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Report: Urban centers still struggle with poverty

Report: Urban centers still struggle with poverty

Poverty rates among inner city populations in the Capital Region continue to dwarf those witnesse

Poverty rates among inner city populations in the Capital Region continue to dwarf those witnessed in their surrounding counties, according to a new study released by the New York State Community Action Association on Wednesday.

The statewide report found that more than 2.6 million New Yorkers —including 852,000 children — are living in poverty. The state’s overall poverty rate was at 13.8 percent, a figure that is slightly higher than the national average of 13.2 percent.

The report also found that nearly half of all families in poverty are headed by single women with children. The state’s impoverished population is disproportionately represented by minorities — nearly one in five blacks and one in four Latinos are listed as living in poverty.

The report identifies the number of individuals living in households with incomes at or below the federal poverty line. The U.S. Department of Health and Human Services lists those households with four members and annual income of $22,050 or less as being at or beneath the poverty line.

In general, cities around the Capital Region registered the highest poverty rates. More than one in five people in Albany, Schenectady and Troy are listed as living in poverty, according to the report.

But these rates are not reflective of the poverty gauged in county populations. For instance, about 10 percent of Schenectady County’s population is considered at the poverty level, which is half the rate of poor identified within the city.

Likewise, Albany County’s 12 percent rate of poverty among its 298,631 residents is dwarfed by the rate in the capital. More than a quarter of Albany’s 90,000 residents live in poverty, according to the report.

Among the four Capital Region cities included in the report, Saratoga Springs was the only one with a poverty rate that is lower than both the state and national averages. Still, the Spa City’s 8.9 percent rate of poverty exceeds the county average of 6. 9 percent.

The figures didn’t come as a surprise to local advocates and the leaders of support agencies aiding the impoverished. Kathy Cloutier, the executive director of the Albany Community Action Partnership, said the figures show the decline that continues in upstate’s densely urban areas.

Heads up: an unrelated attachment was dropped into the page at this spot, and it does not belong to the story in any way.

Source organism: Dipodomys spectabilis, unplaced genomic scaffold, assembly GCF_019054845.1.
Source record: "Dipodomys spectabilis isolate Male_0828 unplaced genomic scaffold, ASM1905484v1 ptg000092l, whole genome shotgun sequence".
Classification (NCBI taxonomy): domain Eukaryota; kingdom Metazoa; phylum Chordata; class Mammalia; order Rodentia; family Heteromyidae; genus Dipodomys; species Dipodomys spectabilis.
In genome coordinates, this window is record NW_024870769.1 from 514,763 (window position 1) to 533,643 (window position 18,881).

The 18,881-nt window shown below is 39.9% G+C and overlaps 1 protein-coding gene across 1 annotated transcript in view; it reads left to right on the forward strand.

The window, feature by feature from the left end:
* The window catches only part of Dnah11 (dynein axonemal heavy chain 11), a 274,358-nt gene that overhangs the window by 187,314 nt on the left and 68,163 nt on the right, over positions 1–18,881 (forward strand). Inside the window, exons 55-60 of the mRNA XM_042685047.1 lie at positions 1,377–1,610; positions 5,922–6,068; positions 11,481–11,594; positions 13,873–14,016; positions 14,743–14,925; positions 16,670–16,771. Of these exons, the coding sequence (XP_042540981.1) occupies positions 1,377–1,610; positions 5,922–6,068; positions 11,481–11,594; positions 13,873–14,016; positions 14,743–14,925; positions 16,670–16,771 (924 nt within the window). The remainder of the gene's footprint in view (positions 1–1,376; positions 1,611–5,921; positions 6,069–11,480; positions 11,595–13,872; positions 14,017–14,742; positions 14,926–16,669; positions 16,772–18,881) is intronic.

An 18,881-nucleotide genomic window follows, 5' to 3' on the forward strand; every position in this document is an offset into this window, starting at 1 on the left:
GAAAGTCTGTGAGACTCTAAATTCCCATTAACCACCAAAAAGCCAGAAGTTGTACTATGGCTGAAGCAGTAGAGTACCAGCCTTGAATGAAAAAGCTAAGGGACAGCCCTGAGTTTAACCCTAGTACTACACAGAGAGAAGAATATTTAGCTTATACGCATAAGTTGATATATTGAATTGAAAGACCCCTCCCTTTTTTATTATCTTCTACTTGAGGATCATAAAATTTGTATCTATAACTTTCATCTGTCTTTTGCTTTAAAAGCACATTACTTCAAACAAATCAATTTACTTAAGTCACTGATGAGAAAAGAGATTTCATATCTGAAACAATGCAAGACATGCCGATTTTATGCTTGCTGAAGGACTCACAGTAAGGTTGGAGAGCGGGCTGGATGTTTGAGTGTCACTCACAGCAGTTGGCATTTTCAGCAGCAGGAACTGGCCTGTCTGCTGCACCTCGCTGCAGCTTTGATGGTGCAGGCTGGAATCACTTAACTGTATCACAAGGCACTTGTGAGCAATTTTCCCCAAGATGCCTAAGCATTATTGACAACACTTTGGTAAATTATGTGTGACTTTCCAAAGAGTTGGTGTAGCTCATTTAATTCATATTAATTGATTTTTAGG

“It’s a staggering number, absolutely,” she said of Albany’s poverty rate. “But I’m not surprised.”

Cloutier said many of the impoverished people her agency serves are working in the city. But the combination of low wages and higher cost of housing forces many of them to seek assistance.

“Most are working in minimum wage jobs, and that’s just not enough to support a family,” she said.

The figures on poverty also didn’t shock Deb Shimpf, the executive director of the Schenectady Community Action Program. She was relieved to see that the city’s population of people in poverty remained static, despite the continued economic woes.

However, Shimpf fears this could change, as funding from the federal economic stimulus bill starts to expire. She credits stimulus funding for lessening the brunt of the recession on the city residents at risk of dropping beneath the poverty level.

“We’re worried about what will happen if the stimulus funding ends later this year,” she said.

Denis Wilson, the executive director of the Fulmont Community Action, also credits stimulus funding for helping to keep the poverty rates down in Fulton and Montgomery counties. Montgomery County was at the state average for poverty, while Fulton County registered slightly higher.

Still, Wilson said a growing number of people are relying upon Fulmont for help. He said the agency’s four food pantries are now serving more people than ever, something that indicates more residents are feeling a pinch from the poor economy.

“That’s a statistic for us,” he said. “People who never needed assistance are coming to us for our food pantries.”

Ladan Alomar, the director of Centro Civico in Amsterdam, said the report also accurately reflects the plight of minorities in trying to rise above the poverty level. In Montgomery County, nearly a third of the Hispanic population is living in poverty, according to the report.

“This is very unfortunate,” she said. “But obviously, so much more work needs to be done in every aspect to reverse this.”

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